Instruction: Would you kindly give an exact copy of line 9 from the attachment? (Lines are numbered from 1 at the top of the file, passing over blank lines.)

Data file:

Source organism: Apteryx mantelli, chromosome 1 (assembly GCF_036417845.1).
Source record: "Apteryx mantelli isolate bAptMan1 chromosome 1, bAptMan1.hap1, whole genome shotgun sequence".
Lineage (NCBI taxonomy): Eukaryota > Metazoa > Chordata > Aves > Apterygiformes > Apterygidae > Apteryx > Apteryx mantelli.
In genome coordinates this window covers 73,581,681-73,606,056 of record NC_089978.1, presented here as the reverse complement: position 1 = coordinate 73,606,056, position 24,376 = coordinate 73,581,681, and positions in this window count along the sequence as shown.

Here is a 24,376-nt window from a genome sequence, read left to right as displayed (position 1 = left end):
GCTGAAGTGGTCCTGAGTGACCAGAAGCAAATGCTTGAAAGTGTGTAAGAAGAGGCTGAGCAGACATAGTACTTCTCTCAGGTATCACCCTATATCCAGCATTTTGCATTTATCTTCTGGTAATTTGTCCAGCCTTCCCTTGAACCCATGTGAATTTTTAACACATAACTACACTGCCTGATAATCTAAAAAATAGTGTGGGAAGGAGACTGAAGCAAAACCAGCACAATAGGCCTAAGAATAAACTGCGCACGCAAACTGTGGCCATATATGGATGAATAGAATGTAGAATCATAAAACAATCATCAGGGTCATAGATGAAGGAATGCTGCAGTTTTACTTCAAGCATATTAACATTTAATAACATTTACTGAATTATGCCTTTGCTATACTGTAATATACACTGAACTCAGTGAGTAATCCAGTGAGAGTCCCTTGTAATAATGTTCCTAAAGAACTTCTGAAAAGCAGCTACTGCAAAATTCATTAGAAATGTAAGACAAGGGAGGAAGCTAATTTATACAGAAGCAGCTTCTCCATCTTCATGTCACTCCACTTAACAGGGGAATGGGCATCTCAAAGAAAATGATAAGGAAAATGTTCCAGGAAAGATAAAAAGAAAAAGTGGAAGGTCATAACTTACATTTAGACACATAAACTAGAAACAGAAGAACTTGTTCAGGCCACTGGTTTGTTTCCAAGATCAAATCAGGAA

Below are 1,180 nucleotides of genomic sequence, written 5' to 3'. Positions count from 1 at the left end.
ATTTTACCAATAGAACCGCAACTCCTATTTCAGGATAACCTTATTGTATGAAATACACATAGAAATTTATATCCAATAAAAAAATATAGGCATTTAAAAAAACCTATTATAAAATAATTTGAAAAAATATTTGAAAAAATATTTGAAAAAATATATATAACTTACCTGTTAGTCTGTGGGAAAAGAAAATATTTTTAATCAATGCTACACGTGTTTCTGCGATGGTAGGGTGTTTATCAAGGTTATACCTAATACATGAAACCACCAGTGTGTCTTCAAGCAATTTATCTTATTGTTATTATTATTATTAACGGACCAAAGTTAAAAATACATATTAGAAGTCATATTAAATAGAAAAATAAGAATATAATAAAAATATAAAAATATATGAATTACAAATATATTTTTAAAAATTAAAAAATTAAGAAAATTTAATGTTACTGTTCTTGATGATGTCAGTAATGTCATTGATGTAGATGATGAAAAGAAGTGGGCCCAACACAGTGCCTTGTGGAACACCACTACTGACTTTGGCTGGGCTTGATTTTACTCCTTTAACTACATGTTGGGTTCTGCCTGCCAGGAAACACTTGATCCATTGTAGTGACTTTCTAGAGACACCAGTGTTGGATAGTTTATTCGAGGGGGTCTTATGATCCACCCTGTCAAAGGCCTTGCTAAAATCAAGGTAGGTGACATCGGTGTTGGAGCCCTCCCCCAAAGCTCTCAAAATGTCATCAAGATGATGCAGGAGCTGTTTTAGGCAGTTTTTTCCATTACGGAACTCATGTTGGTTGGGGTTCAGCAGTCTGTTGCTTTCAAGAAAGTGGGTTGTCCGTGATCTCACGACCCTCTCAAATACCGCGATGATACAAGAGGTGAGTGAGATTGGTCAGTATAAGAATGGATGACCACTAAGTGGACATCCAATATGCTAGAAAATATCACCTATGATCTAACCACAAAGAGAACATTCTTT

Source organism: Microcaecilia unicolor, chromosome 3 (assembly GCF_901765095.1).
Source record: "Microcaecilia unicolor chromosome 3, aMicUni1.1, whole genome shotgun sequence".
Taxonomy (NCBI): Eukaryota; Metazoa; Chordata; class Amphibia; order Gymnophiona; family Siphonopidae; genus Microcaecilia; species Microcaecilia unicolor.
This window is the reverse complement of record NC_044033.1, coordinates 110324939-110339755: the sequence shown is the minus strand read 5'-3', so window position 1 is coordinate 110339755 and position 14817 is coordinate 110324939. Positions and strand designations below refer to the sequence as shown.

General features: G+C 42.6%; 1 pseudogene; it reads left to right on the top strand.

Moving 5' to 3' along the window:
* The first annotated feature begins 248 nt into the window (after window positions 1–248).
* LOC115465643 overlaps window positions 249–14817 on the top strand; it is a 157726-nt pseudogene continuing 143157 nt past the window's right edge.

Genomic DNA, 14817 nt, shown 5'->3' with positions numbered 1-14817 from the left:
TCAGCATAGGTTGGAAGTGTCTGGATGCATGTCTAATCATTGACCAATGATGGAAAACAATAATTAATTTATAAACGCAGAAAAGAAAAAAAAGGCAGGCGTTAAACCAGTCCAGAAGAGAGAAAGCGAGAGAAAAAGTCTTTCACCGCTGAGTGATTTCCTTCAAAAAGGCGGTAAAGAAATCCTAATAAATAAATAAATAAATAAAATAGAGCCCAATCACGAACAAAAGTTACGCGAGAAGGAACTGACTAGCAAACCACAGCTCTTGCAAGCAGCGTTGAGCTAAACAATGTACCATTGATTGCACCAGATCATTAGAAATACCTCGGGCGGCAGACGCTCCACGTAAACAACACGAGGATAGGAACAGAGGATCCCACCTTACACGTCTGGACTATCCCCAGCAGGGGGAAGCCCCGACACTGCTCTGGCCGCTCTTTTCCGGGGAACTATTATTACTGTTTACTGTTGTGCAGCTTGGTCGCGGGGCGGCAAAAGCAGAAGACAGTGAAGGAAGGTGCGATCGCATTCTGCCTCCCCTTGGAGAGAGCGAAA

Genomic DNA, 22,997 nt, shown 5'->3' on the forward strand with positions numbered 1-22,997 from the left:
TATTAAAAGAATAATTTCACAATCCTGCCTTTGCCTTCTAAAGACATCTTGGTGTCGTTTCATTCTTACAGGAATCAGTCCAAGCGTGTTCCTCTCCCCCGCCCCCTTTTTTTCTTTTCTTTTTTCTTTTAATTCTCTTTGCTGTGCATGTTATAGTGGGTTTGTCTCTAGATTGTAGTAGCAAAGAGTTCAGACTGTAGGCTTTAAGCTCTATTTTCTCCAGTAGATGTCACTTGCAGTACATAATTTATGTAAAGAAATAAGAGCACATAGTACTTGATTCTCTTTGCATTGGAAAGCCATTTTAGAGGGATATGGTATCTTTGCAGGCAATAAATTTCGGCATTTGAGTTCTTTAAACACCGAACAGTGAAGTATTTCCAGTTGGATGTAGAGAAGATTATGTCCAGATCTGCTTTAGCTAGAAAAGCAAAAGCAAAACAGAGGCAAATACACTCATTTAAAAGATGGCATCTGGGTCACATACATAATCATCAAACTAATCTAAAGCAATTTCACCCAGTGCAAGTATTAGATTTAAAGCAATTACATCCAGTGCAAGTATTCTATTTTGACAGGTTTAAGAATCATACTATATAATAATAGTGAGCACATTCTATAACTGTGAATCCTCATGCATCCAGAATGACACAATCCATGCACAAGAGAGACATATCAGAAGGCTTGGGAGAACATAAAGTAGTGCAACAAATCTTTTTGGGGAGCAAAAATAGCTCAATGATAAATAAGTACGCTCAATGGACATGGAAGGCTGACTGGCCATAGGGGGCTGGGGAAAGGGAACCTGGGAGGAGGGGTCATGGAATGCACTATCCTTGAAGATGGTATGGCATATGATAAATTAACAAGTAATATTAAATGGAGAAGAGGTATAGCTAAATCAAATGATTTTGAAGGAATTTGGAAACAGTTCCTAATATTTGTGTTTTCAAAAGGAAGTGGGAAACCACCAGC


Source organism: Microcaecilia unicolor, chromosome 3 (assembly GCF_901765095.1).